Hans Martain Shoomaker, Andrw Simmerman,

Hans Michle Pagman, Hans Jerrick Wigler,

Johan Ilabaraker, Johan Wester,

Hieromnius Milder, Hans Adam Milder,

Henericus Bell, Henrick Mayer,

Hans Seri Seigler, Jacob Gons,

Viewing records 111-120 of 1072

Sebastian Vink, Hans Martn Levisbergn,

Jacob Swicker, Jan. Hendn Scaub,

Hans Bernard Wolf, Abraham Beni,

Ann Floren, Frederick Hiligas,

Hans Jacob Ekinan, Sebastian Creek,

Hendrick Wiltier, Alex. Diebenderf,

Jacob Pause, Johan Willm May,

Hans Jerrick Wolf, Casper Springler,

Hans Jerrick Bowman, Michael Peitley,

Hans Jerig Anspag, Jno. Barne Levinstey,

Viewing records 121-130 of 1072

 

Christr Milder, Johannes Jlon,

Patrick Sprigler, Hans Michle Weider,

Joh Tobs Serveas, Leonard Seldonrick,

Johannes Eckman, Willm Turgens,

Christo Layhengyger, Willm Tleer,

Andrew Haltspan, Anspel Anspag,

Hans Jerrick Schaub, Adam Henrick,

Christian Snyder, Ulrich Sieere,

Johannes Bartelme, Junicus Meyer,

Johannes Dbend”ffer, Hans Jorg Glergelf,

Viewing records 131-140 of 1072

 

Joseph Aelbraght, Steven Frederick,

Jacob Meyer, Philip Feruser,

Johannes Balt, Hans Filkcysinger,

Christopher Walter, Hans Jerrick Hoy,

Hans Adam Stall, Andw Saltsgerrer,

Hans Martin Wilder, Jacob Wilder,

Hans Jerig Arldnold, Johannis Stromf,

Hans Jerig Reder, Philip Swyger,

Hendrick Gonger, Elias Meyer

Hans Jerig Roldebas, Martin Brill,

Viewing records 141-150 of 1072 

Christopher Wittmer, Peter Leyts,

Clement Eirn, Johanes Hendk Gyger,

Johannes Michle Peepell, Johannes Berret,

Philip Siegler, Jacob Swartz,

Rudolph Wilkes, Hans Michl Phauts,

Abraham Farn, Bastiaen Smith,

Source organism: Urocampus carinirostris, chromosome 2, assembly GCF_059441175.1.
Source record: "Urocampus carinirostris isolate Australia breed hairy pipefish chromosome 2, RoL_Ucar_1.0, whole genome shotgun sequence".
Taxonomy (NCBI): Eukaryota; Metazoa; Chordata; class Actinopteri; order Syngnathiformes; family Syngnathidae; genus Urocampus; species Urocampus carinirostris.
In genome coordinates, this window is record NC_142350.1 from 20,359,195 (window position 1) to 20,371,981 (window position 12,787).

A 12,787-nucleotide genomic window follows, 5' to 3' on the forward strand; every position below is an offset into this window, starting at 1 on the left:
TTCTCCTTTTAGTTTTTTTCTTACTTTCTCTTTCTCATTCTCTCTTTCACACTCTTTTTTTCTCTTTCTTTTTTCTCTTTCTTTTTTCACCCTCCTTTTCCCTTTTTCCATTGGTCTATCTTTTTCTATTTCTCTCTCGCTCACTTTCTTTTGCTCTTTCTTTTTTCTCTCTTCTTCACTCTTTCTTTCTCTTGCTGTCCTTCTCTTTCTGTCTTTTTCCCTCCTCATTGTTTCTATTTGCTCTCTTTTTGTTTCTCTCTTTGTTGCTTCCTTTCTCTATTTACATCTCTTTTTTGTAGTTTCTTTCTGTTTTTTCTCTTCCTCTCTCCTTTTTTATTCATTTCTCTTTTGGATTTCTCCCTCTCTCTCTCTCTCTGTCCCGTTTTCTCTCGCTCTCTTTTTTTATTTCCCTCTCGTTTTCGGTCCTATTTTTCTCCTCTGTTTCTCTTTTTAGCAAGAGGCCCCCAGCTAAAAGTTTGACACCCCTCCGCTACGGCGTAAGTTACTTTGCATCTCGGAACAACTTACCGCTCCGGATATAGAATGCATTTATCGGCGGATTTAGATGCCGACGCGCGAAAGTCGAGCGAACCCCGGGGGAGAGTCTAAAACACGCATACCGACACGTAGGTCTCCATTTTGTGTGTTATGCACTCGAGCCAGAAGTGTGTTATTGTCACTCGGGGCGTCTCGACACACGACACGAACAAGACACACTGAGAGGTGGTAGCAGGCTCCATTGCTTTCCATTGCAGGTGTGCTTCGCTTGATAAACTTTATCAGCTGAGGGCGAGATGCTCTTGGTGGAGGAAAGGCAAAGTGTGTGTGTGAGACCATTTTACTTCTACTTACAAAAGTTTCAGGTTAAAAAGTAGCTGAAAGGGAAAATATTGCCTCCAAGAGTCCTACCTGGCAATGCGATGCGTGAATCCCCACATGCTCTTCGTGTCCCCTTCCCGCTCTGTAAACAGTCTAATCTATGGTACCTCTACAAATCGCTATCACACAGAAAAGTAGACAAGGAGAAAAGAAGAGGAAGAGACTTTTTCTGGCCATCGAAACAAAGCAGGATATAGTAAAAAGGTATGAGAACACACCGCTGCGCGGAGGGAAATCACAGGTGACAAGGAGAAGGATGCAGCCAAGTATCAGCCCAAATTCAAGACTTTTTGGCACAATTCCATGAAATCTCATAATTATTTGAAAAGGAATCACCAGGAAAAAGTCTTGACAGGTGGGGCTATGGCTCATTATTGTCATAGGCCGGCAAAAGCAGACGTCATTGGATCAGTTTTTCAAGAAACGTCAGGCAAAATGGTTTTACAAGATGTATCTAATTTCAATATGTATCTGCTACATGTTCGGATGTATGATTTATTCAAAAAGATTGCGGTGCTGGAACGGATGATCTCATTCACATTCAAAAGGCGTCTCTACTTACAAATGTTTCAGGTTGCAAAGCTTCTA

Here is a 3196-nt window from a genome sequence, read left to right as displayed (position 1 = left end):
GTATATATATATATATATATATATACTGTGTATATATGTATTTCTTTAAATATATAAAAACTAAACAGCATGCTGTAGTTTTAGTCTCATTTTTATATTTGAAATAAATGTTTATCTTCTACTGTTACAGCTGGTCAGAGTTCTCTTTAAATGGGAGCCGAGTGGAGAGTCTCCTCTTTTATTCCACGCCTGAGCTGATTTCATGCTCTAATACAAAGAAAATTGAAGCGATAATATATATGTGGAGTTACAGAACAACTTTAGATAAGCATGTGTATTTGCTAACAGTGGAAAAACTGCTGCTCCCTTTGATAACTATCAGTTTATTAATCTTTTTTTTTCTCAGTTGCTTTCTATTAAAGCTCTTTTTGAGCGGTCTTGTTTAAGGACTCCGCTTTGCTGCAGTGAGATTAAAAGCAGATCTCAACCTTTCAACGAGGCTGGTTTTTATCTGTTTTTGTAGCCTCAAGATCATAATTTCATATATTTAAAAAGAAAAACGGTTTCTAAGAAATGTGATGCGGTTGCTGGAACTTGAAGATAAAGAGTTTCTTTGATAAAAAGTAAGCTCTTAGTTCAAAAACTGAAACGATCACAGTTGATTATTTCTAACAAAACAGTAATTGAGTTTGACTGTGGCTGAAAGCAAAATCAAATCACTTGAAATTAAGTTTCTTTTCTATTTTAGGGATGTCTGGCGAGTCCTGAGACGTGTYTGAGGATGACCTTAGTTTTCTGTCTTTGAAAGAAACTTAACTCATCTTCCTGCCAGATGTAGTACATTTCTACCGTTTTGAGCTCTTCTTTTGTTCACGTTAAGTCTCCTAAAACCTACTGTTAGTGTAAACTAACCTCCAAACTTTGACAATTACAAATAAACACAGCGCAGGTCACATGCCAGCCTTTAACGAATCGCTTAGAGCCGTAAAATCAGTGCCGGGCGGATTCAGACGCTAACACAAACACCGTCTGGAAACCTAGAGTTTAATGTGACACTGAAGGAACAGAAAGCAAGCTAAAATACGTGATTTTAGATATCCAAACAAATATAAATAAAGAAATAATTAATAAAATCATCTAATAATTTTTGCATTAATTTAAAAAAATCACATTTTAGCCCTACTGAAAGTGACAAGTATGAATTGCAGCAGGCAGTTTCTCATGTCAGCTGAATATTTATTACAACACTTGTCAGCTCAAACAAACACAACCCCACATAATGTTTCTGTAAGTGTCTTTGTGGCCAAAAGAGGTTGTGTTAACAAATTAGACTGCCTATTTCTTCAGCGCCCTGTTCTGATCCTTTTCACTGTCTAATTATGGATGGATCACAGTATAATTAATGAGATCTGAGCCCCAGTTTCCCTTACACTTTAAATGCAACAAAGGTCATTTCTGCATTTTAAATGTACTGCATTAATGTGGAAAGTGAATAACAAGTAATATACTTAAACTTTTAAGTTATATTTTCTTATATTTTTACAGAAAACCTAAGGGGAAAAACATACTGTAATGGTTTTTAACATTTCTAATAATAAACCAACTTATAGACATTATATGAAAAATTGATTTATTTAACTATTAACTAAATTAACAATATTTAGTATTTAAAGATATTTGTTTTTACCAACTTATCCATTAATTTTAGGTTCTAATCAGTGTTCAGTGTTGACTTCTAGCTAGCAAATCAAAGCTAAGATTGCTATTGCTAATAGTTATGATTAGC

Tobias Frye, Albert Swope,

Jacob Mast, Diederick Rolde,

Nicholas Adams, Hans Adam Biender,

Johanes Leyb, Hendrick Hartman,

Viewing records 151-160 of 1072 

Conrad Miller, Philip Jacob Reylender,

Ulrich Hertsell, Ernest Roede,

Hans Jerick Guyger, Philip Roedeall,

Hans Jerig Viegle, Hans Jerig Milder,

Hans Jerig Cramen, Uldrick Staffon.

While this German immigration was considerable in some years prior to 1727, it was irregular and seemingly spasmodic. Apparently it was gathering strength and courage for the half century of irrepressible exodus which was to follow. In the fall of 1727, five ships laden with German immigrants reached the wharves of Philadelphia. It was no doubt these numerous arrivals that alarmed the
Caption: A Pioneer German Hamlet. Provincial government anew and led to the imposition of the 40-shillings head tax on all aliens. From that time on the record of arrivals is almost continuous, and although there are several short breaks in it, we are enabled, nevertheless, to get a fairly accurate idea of its extent and also of the manner in which it was carried out.

Chapter IV.

Table Showing the Arrival of German Immigrants during the Space of 44 Years, and covering the Period of that Immigration's Greatest Activity.

The following is the number of immigrant ships that reached the port of Philadelphia in the period between 1727 and 1775, both years inclusive, of which records have been preserved.

Viewing records 161-170 of 1072 

Year. Number.

1727 5

1728 3

1729 2

1730 3

1731 4

1732 11

1733 7

1734 2

1735 3

Viewing records 171-180 of 1072 

1736 3

1737 7

1738 16

1739 8

1740 6

1741 9

1742 5

Year. Number.

1743 9

1744 5

Viewing records 181-190 of 1072 

1745 none

1746 2

1747 5

1748 8

1749 21

1750 14

1751 15

1752 19

1753 19

1754 17


Viewing records 191-200 of 1072